difficult for theologians and philosophers to take Jung’s work seriously.
There are very understandable reasons which have made it difficult for theologians and philosophers to take Jung’s work seriously.
The obstacles to understanding are considerable, and should not be minimized …
Regarding evil as having (apparently) some positive existence and reality of its own, Jung logically enough requires the admission of evil, not only into the “self”, the human totality, but also into the Godhead itself … which orthodox Christians must find quite inadmissible. ~Victor White, The Story of Jung’s ‘White Raven” Page 75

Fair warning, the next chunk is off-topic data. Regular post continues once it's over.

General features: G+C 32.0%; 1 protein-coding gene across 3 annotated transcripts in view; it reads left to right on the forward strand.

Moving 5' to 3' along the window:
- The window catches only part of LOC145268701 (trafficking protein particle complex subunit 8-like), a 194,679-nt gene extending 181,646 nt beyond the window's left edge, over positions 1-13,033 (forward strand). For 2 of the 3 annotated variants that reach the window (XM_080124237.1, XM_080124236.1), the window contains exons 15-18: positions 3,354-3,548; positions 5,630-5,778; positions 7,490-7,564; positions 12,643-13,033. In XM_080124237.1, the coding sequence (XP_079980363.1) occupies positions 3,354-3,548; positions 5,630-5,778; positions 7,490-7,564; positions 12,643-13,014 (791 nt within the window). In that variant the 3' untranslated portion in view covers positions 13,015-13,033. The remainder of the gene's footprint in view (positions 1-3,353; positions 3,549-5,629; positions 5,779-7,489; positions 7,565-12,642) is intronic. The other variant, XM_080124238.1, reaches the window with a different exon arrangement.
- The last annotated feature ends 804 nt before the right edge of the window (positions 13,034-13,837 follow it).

… is he [Jung], after the manner of his own “Yahweh” duped by some satanic trickster into purposely torturing his friends and devotees?
Or is he, more rationally, purposely putting them to test to discover how much they will stand rather than admit the fallibility of their master—or how many, more Job-like, will venture to observe that the Emperor has appeared in public without his clothes? ~Victor White, The Story of Jung’s ‘White Raven” Page 352